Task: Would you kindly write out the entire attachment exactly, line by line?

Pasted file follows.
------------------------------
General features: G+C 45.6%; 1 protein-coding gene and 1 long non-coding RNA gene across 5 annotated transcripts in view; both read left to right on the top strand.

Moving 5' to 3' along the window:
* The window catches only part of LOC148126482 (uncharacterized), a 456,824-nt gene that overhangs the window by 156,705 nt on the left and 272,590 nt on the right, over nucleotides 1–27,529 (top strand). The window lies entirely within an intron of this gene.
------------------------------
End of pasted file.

General features: G+C 45.6%; 1 protein-coding gene and 1 long non-coding RNA gene across 5 annotated transcripts in view; both read left to right on the top strand.

Moving 5' to 3' along the window:
* The window catches only part of LOC148126482 (uncharacterized), a 456,824-nt gene that overhangs the window by 156,705 nt on the left and 272,590 nt on the right, over nucleotides 1–27,529 (top strand). The window lies entirely within an intron of this gene.